Farmer sentiment up after U.S.-China trade deal

Farmer optimism was up in January with the signing of the new U.S.-China trade deal.

The monthly Purdue University/CME Group Ag Economy Barometer reading increased 17 points from December to January. The jump largely reflects farmers’ hopes for the future: The “Index of Future Expectations” rose 24 points, to 179, while the “Index of Current Conditions” came out at 142, up one point from December.

The reading is based on a monthly nationwide survey of 400 agricultural producers. The January survey coincided with President Donald Trump’s signing of the phase one trade deal with China on January 15. China agreed to increase purchases of U.S. manufacturing, energy and agricultural goods and services by at least $200 billion over two years, although it didn’t specify which goods and services it would buy.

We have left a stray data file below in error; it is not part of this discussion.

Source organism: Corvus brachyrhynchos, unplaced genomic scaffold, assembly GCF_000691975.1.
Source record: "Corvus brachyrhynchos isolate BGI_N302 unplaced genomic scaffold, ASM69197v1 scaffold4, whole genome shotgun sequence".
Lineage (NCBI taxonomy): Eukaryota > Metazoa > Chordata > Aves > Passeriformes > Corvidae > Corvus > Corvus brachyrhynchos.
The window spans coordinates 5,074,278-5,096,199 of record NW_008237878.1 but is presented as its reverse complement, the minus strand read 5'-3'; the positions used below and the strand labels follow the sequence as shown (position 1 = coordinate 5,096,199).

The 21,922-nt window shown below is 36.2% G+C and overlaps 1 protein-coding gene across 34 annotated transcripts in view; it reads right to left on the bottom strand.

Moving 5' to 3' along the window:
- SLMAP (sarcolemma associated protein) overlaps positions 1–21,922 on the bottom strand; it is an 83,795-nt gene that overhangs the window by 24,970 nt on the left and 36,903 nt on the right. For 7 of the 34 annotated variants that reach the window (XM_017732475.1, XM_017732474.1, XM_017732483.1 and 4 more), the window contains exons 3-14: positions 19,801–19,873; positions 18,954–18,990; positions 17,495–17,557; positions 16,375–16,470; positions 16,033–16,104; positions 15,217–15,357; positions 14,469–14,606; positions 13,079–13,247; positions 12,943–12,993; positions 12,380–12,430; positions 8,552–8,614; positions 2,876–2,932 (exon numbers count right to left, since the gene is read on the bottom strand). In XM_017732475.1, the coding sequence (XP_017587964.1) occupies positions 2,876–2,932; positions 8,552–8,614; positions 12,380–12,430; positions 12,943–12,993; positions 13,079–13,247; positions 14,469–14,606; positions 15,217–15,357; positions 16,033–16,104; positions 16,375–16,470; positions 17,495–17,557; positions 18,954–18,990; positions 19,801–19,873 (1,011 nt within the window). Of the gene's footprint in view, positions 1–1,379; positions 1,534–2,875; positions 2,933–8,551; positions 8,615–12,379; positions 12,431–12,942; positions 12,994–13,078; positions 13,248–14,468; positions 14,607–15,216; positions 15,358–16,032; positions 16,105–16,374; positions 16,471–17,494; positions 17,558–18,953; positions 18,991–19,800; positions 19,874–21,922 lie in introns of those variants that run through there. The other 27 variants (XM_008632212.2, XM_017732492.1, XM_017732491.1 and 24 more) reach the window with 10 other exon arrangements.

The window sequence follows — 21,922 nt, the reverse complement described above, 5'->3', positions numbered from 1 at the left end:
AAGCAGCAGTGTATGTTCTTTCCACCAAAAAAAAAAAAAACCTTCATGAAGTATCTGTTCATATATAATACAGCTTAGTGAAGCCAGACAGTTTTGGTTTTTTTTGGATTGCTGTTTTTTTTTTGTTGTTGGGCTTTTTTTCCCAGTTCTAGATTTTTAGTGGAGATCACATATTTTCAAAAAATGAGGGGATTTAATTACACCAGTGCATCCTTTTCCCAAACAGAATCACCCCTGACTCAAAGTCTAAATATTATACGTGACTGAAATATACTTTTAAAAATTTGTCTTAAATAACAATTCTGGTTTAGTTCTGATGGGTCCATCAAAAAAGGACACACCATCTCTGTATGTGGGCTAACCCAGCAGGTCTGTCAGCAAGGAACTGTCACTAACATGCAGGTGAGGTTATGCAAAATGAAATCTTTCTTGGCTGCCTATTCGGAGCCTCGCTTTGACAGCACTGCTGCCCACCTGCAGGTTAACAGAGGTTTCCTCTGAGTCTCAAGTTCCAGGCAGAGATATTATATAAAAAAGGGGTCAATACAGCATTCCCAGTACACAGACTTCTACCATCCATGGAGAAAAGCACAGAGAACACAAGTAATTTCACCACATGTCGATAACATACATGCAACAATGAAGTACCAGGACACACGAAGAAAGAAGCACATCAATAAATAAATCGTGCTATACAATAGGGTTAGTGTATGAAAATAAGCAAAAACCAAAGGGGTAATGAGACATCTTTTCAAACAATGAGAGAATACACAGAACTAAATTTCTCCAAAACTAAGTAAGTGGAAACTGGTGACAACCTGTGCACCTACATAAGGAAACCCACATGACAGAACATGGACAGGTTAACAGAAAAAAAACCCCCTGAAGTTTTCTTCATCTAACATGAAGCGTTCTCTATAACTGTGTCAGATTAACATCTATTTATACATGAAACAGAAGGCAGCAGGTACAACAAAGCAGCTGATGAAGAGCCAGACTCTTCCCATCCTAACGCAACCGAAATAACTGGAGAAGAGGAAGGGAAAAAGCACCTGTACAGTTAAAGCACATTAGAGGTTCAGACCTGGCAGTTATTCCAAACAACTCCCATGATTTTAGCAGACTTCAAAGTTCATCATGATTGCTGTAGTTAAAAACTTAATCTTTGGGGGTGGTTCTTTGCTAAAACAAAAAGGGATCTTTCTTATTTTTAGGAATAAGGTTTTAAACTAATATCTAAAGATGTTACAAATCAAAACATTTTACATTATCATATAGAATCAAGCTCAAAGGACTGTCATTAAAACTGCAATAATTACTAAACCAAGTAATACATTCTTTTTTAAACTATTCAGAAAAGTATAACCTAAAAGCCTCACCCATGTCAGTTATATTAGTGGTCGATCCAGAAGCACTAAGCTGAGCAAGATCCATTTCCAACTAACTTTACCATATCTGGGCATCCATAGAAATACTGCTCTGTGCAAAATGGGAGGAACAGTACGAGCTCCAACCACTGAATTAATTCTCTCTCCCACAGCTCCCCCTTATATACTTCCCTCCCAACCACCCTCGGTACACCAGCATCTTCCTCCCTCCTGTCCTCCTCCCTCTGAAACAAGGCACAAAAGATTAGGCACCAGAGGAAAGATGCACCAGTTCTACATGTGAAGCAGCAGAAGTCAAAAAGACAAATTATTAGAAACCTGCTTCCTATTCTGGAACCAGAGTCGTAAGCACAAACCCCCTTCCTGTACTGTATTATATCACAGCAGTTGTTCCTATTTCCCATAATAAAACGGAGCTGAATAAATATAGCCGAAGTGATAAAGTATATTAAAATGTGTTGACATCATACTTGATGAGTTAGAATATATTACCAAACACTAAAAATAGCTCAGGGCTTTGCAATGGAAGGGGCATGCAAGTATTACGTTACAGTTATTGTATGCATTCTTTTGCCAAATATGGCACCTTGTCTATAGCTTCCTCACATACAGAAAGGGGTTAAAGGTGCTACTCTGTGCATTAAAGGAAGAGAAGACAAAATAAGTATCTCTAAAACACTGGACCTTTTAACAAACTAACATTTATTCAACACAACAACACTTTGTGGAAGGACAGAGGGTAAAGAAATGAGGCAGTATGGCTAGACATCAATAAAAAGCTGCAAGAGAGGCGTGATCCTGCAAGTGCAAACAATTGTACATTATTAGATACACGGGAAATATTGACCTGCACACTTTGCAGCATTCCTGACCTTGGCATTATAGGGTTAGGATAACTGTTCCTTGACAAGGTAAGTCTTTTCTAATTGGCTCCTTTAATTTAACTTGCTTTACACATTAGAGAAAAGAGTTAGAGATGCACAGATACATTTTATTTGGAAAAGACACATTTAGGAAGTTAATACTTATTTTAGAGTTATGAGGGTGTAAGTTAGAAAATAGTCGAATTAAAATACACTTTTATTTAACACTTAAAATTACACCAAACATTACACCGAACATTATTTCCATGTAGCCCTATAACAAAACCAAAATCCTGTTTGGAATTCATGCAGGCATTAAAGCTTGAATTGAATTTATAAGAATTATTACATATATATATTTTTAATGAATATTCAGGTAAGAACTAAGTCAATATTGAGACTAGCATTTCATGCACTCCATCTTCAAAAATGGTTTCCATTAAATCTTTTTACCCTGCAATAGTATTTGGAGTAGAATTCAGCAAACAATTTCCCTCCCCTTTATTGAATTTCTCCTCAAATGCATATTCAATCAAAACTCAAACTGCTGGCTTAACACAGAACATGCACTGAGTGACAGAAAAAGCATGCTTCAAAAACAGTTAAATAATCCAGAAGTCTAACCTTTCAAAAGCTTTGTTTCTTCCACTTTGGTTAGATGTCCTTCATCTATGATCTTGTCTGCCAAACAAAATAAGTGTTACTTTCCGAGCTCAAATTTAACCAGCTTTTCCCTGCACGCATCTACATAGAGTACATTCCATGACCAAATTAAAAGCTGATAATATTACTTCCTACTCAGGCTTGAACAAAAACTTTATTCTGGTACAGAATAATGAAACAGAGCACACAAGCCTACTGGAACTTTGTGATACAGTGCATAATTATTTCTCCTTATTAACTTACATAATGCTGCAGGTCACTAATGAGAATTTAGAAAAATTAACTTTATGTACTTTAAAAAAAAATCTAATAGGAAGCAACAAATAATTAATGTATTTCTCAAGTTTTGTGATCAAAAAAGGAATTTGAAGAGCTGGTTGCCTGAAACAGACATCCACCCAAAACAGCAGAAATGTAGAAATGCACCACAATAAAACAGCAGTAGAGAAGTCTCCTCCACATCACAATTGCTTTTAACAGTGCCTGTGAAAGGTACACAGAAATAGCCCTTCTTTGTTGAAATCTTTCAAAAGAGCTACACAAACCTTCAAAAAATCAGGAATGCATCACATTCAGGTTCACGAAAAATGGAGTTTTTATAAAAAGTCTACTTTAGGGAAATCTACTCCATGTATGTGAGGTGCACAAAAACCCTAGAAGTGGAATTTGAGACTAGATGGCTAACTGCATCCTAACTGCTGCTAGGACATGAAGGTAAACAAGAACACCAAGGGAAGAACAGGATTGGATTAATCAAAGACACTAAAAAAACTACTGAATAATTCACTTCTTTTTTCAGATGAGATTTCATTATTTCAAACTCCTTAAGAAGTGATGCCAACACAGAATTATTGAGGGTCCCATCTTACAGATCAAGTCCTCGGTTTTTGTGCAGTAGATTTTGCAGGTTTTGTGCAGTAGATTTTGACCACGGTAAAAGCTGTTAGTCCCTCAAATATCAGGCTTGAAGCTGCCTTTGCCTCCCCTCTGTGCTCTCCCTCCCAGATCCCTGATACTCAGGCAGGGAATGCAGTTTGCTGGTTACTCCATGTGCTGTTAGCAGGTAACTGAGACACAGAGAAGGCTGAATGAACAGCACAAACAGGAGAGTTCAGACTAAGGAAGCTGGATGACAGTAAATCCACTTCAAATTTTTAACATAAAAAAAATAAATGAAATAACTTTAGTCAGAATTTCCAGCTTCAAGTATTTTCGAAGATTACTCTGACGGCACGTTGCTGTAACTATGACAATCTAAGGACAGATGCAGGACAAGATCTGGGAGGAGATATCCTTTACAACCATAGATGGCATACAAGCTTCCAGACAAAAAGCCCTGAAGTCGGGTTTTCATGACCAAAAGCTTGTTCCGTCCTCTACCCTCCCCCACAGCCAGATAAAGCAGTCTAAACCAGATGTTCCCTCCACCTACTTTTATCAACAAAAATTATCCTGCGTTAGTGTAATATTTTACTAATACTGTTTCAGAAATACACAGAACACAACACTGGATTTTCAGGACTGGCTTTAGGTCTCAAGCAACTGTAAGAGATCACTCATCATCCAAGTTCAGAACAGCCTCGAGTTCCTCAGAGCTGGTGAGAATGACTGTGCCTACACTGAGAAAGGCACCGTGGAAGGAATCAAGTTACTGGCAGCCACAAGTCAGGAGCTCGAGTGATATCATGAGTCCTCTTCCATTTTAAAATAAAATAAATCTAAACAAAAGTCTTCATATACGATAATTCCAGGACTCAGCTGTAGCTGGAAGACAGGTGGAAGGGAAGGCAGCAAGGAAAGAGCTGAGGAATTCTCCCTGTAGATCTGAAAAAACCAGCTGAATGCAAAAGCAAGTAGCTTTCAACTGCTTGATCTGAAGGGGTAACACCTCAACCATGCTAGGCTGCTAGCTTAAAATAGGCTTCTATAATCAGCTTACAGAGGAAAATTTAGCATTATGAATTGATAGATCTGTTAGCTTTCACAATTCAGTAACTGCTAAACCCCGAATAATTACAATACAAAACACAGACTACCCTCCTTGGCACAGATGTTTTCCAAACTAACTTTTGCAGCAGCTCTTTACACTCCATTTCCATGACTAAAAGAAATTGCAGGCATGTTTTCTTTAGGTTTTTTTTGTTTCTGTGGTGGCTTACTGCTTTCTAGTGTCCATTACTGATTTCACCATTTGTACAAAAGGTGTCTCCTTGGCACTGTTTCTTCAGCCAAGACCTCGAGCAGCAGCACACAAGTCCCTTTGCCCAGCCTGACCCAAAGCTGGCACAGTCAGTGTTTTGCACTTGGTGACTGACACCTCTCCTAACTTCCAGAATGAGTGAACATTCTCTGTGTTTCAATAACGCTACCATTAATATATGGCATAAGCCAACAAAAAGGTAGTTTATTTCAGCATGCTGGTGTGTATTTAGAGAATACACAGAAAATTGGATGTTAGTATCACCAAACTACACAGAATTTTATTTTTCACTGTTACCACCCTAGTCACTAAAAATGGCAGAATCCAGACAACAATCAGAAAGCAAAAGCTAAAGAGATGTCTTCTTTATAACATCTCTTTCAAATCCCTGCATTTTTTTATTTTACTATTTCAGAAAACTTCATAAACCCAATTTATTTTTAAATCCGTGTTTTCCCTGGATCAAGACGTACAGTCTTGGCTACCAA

Bloomberg recently reported that Chinese officials may ask for flexibility on the deal as the country handles the coronavirus outbreak, which threatens China’s economy. Asked if the virus will give the United States more leverage in the next phase of trade discussions, White House economic adviser Larry Kudlow told Fox Business Network the coronavirus outbreak is “completely separate from trade, jobs and all the rest.”

Purdue researchers noted producer optimism about the future has increased noticeably over the past several months. In October, 55% of farmers said they expect to see U.S. agricultural exports increase over the next five years. That number jumped to 70% from November to January.